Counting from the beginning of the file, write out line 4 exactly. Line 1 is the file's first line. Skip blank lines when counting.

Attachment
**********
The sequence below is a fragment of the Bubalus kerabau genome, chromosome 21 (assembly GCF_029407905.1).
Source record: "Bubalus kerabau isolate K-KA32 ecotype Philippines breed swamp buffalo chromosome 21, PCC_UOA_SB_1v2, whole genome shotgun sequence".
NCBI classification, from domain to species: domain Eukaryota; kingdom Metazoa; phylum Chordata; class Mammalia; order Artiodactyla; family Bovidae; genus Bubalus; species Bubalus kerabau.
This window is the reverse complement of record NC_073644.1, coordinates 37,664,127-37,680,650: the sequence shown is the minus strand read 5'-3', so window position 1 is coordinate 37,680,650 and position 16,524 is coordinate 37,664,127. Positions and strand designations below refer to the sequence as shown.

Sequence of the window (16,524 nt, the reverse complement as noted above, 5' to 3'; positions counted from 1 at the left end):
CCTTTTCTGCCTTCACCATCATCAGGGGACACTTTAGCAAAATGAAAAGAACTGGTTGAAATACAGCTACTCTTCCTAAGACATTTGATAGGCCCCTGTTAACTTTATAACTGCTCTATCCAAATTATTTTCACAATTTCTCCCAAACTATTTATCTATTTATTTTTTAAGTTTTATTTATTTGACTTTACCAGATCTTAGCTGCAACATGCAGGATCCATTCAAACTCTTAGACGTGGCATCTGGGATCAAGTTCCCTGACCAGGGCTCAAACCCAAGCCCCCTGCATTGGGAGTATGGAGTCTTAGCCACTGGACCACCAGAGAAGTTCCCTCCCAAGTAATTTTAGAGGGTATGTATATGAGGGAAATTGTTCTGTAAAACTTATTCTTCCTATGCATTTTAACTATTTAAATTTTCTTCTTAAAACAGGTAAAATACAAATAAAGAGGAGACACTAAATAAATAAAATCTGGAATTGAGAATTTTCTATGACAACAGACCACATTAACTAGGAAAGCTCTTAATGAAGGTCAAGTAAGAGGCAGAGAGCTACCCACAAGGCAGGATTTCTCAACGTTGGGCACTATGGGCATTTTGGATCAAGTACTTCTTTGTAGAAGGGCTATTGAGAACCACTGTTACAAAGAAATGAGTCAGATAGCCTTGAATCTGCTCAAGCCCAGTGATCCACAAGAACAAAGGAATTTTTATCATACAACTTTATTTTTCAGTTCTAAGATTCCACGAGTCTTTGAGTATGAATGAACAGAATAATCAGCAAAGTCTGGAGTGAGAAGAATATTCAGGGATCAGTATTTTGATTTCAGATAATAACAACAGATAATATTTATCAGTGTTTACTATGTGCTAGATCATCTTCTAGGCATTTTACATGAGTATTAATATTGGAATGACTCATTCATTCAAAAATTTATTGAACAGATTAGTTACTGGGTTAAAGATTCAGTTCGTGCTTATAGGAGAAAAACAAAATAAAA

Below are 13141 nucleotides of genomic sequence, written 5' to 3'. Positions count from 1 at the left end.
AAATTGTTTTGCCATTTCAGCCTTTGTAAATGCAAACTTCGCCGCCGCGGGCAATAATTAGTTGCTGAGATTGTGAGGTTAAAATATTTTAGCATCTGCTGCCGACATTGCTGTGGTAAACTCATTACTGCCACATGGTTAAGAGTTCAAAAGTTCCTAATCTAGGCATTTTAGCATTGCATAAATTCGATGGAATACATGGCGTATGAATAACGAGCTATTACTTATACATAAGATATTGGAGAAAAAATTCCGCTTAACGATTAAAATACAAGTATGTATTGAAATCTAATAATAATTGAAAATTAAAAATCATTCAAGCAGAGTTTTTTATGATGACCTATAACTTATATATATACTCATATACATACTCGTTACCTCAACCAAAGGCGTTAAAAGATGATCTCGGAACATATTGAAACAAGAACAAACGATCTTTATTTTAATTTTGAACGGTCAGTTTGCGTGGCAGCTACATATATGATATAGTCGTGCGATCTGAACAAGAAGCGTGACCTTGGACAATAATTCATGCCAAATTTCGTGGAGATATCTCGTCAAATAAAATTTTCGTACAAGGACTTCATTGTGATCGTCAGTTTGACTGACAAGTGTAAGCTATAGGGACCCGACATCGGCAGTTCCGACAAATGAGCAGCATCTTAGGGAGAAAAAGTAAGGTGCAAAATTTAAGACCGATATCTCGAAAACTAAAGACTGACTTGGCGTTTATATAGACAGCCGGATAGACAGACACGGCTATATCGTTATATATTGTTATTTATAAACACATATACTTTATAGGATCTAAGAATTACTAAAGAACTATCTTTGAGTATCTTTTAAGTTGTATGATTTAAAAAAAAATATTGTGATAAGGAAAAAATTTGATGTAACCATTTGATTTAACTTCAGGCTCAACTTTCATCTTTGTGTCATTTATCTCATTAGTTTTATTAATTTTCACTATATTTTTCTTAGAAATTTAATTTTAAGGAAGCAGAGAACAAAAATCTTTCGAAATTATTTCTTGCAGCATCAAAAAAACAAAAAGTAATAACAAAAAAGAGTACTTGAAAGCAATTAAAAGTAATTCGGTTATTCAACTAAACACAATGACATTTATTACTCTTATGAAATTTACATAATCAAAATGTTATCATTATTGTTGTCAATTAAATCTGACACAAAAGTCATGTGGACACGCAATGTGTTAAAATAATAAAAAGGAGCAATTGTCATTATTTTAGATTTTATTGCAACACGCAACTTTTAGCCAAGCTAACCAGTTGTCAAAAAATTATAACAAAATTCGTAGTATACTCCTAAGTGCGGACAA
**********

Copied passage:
This window is the reverse complement of record NC_073644.1, coordinates 37,664,127-37,680,650: the sequence shown is the minus strand read 5'-3', so window position 1 is coordinate 37,680,650 and position 16,524 is coordinate 37,664,127. Positions and strand designations below refer to the sequence as shown.